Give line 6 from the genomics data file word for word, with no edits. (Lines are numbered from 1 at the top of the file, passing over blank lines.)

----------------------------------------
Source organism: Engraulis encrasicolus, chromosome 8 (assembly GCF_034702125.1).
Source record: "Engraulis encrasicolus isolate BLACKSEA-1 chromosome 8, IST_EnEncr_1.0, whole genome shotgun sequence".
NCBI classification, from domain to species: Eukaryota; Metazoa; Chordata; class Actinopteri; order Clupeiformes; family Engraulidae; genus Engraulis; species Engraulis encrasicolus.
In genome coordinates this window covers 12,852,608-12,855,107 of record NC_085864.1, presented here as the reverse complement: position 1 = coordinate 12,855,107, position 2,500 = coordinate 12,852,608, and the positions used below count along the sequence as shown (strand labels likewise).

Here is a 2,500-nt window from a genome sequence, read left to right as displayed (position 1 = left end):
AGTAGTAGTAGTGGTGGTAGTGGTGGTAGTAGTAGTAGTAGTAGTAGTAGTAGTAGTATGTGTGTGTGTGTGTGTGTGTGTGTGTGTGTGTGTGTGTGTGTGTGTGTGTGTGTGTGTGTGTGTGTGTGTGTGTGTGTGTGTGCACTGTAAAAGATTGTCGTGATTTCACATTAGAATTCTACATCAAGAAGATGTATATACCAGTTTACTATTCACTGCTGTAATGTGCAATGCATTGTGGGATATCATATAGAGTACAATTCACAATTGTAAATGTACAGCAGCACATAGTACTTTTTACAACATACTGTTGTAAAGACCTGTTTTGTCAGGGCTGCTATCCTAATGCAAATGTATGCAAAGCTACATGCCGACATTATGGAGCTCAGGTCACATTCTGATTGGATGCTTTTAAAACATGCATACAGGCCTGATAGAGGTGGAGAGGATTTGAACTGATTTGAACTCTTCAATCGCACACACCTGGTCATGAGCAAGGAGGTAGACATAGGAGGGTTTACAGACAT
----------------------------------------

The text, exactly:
AGTAGTAGTAGTGGTGGTAGTGGTGGTAGTAGTAGTAGTAGTAGTAGTAGTAGTAGTATGTGTGTGTGTGTGTGTGTGTGTGTGTGTGTGTGTGTGTGTGTGTGTGTGTGTGTGTGTGTGTGTGTGTGTGTGTGTGTGTGTGCACTGTAAAAGATTGTCGTGATTTCACATTAGAATTCTACATCAAGAAGATGTATATACCAGTTTACTATTCACTGCTGTAATGTGCAATGCATTGTGGGATATCATATAGAGTACAATTCACAATTGTAAATGTACAGCAGCACATAGTACTTTTTACAACATACTGTTGTAAAGACCTGTTTTGTCAGGGCTGCTATCCTAATGCAAATGTATGCAAAGCTACATGCCGACATTATGGAGCTCAGGTCACATTCTGATTGGATGCTTTTAAAACATGCATACAGGCCTGATAGAGGTGGAGAGGATTTGAACTGATTTGAACTCTTCAATCGCACACACCTGGTCATGAGCAAGGAGGTAGACATAGGAGGGTTTACAGACAT